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Comparing COSP and COS-Intensive

From Parent Reflection to Intensive Therapy


e're often asked by various providers about the Circle of Security-Intensive model. While the Circle of Security Parenting program can be conducted by anyone who has completed the COSP™ training (either in person or online), only clinicians with experience as psychotherapists are able to be trained in the Circle of Security-Intensive model. The Figure below summarizes the differences between the COSP program and COS-Intensive model.

Comparing the COSP™ Program with the COS-Intensive Protocol

Circle of Security Parenting Program

Human Services professional from any discipline or paraprofessional

In Person or Online training
(~24 hours total)

Coaching available


Facilitate video review using COSP manual (8+ weekly sessions)


Use the COSP Fidelity Journal to reflect on your experience as a Facilitator

Circle of Security-Intensive Model

Trained Psychotherapist

Extensive training

Case Consultation
(Learn more here)


Conduct and videotape pre-group assessment using Strange Situation Procedure (SSP) and Circle of Security Interview (COSI)


Review and analyze SSP and COSI to create treatment plan


Evaluate each group member's Core Sensitivity


Select and assemble individualized video clips for review in group


Use manual to assist in facilitating multiple individualized video reviews with each client over the course of the 20+ week intervention

In many ways, Circle of Security Parenting is built on the same "platform" as the Circle of Security Intensive model. Both use video to introduce to parents what the science of attachment has shown professionals: namely, that the elements of secure attachment can be understood by anyone. Our goal is to engage each parent's wisdom by introducing the map of attachment (the Circle of Security Diagram) and by reviewing interactions between caregivers that illustrate how attachment needs are expressed (or sometimes hidden) by young children.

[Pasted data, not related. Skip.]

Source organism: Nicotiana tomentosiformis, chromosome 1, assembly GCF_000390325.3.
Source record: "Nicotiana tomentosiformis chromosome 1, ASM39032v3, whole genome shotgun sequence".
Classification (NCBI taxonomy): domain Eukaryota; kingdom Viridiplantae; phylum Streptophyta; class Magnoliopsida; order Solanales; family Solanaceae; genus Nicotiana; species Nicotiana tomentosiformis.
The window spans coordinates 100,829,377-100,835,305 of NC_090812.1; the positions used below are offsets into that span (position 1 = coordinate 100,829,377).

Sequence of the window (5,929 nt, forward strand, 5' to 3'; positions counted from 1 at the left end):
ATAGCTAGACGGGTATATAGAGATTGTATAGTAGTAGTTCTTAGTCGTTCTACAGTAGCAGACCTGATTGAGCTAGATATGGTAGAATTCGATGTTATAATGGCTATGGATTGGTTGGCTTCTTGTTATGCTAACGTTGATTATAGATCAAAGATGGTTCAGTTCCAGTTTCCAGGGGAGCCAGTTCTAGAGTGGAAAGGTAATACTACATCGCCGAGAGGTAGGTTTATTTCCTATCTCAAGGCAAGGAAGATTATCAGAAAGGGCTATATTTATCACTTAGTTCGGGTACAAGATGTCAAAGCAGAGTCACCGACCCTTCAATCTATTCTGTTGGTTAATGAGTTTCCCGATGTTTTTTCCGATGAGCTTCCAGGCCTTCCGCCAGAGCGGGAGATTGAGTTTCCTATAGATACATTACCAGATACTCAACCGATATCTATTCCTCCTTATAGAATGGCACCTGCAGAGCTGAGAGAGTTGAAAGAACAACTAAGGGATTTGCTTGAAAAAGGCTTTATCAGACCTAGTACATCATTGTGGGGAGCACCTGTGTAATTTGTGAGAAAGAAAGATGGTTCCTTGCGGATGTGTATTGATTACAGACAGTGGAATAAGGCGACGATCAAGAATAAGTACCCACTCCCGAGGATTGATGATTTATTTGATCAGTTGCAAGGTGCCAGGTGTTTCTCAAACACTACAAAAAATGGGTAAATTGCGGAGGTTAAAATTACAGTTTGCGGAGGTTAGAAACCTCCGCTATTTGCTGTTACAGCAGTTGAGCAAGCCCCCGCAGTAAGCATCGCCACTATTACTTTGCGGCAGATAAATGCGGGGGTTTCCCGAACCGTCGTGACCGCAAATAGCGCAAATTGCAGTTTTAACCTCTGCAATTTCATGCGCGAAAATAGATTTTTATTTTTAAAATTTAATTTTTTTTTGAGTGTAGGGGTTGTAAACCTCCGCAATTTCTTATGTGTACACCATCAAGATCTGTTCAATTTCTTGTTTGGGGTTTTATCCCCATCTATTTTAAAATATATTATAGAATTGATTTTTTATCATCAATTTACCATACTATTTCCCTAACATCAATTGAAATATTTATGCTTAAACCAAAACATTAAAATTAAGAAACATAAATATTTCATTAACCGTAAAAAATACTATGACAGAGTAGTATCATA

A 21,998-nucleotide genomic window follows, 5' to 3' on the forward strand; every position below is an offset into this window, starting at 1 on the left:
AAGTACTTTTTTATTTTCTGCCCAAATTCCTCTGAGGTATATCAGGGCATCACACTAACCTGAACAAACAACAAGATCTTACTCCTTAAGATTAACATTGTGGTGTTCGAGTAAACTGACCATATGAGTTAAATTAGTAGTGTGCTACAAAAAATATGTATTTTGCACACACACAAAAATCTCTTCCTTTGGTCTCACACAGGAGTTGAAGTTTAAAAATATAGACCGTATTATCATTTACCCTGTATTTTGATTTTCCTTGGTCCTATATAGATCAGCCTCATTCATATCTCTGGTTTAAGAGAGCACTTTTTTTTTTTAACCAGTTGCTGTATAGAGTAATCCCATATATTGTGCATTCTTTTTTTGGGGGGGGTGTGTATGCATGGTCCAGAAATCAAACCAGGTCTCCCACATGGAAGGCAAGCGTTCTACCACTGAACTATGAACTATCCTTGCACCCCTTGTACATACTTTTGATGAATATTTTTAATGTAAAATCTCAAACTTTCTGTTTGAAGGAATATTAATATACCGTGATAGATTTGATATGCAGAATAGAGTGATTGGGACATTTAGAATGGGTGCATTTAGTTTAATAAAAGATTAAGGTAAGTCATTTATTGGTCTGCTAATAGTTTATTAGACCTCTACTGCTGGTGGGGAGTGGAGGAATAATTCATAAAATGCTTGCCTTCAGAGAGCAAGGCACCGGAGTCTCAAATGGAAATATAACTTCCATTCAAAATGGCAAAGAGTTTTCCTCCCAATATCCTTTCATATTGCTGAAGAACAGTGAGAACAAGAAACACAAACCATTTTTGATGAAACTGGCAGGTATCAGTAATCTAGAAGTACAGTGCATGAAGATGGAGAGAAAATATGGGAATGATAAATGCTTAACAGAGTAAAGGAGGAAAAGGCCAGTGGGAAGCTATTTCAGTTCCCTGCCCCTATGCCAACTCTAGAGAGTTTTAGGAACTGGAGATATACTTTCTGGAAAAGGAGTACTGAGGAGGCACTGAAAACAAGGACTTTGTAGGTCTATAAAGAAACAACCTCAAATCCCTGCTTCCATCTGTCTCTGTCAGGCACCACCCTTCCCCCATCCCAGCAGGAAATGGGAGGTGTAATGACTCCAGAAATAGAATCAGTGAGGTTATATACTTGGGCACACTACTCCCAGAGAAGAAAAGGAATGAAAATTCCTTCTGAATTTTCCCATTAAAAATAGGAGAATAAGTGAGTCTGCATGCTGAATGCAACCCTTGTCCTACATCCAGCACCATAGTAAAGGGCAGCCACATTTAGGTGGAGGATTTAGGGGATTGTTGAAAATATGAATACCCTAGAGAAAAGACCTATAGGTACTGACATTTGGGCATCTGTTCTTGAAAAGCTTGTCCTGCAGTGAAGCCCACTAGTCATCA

This cartoon makes light of how a young child's signals might be "missed" by their parent.

We've found that the key to engaging caregivers' wisdom is to get them reflecting on both the meaning of what they see on screen and how what they see on screen makes them feel. Each moment of caregiver-child interaction is packed with information about attachment. At the same time, how caregivers think about attachment is often connected to their own relationship history. We might wonder about the mother in this cartoon: what's her story? How did it come to be that she sees her son's plea for connection to be about "wanting attention?"

Watch as Joe Coyne, one of our trainers in Australia, talks about the difference between COSP and the COS-Intensive protocol.

One key difference between the Circle of Security Parenting program and the Circle of Security-Intensive intervention has to do with intensity: COSP is generally an 8-10 week program in which parents reflect on video of other caregivers. COS-Intensive uses a comprehensive individualized assessment to feed into a longer intervention that focused directly on each caregiver’s video with their child. The assessment and personalization of the COS-Intensive model, in the hands of an experienced psychotherapist, means that parents can "go deeper" into their histories. For some parents or caregivers COSP is enough to promote security in their relationships; for others–particularly those with histories of trauma and/or other stressful conditions– a more intensive therapy model is required.

To learn more about how two child psychologists in Sweden have utilized the COS Intensive model to deepen parents' understanding of their children's emotional needs, check out the COS-Intensive in Sweden story on our COSP in the Community page.

Visit our COS-Intensive page for more information on how to become a Certified COS-Intensive provider.

Core Sensitivities

There's one more difference that sets the Circle of Security-Intensive model apart from COSP. Clinicians who are trained in COS-Intensive learn about what we call core sensitivities. All of us struggle in relationships—that's simply part of being human. But, for most of us, even if we're aware that we struggle, sorting out what aspects of intimate connection are most challenging for us is really hard. It turns out there are three patterns of struggle around intimate connection—whether for us as parents or partners. These patterns of struggle are what we call the core sensitivity and learning about each core sensitivity pattern allows the clinician to deepen their client's understanding of the Circle of Security.

Check out this video in which a number of clinicians talk about Core Sensitivities:

In this brief video, a variety of clinicians talk about Core Sensitivities— what they are and why they matter.

Recently, something interesting has been happening around the world. Providers who have been trained in both COSP and COS-Intensive have been exploring what has been called a "hybrid model." You can learn more about this evolution here.